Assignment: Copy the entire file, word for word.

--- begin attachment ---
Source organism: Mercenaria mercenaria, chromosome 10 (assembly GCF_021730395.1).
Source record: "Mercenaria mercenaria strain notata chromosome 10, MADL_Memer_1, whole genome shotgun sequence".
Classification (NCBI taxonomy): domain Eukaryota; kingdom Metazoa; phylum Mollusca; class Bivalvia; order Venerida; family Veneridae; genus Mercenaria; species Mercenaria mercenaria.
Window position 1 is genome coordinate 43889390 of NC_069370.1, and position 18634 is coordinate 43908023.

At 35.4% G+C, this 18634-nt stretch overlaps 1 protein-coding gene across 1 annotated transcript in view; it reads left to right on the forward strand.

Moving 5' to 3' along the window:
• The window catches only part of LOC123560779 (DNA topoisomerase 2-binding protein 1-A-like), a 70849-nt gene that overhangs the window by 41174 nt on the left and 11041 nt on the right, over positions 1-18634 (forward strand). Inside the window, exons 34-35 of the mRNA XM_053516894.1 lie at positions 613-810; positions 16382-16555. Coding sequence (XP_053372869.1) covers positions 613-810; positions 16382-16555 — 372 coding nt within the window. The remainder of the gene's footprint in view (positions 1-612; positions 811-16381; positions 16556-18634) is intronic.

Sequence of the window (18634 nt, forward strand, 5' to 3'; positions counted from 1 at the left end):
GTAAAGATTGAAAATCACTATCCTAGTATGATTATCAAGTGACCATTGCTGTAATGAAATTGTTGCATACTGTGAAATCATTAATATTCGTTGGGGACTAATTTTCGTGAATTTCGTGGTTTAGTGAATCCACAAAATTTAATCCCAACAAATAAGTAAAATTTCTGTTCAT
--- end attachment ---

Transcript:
Source organism: Mercenaria mercenaria, chromosome 10 (assembly GCF_021730395.1).
Source record: "Mercenaria mercenaria strain notata chromosome 10, MADL_Memer_1, whole genome shotgun sequence".
Classification (NCBI taxonomy): domain Eukaryota; kingdom Metazoa; phylum Mollusca; class Bivalvia; order Venerida; family Veneridae; genus Mercenaria; species Mercenaria mercenaria.
Window position 1 is genome coordinate 43889390 of NC_069370.1, and position 18634 is coordinate 43908023.

At 35.4% G+C, this 18634-nt stretch overlaps 1 protein-coding gene across 1 annotated transcript in view; it reads left to right on the forward strand.

Moving 5' to 3' along the window:
• The window catches only part of LOC123560779 (DNA topoisomerase 2-binding protein 1-A-like), a 70849-nt gene that overhangs the window by 41174 nt on the left and 11041 nt on the right, over positions 1-18634 (forward strand). Inside the window, exons 34-35 of the mRNA XM_053516894.1 lie at positions 613-810; positions 16382-16555. Coding sequence (XP_053372869.1) covers positions 613-810; positions 16382-16555 — 372 coding nt within the window. The remainder of the gene's footprint in view (positions 1-612; positions 811-16381; positions 16556-18634) is intronic.

Sequence of the window (18634 nt, forward strand, 5' to 3'; positions counted from 1 at the left end):
GTAAAGATTGAAAATCACTATCCTAGTATGATTATCAAGTGACCATTGCTGTAATGAAATTGTTGCATACTGTGAAATCATTAATATTCGTTGGGGACTAATTTTCGTGAATTTCGTGGTTTAGTGAATCCACAAAATTTAATCCCAACAAATAAGTAAAATTTCTGTTCAT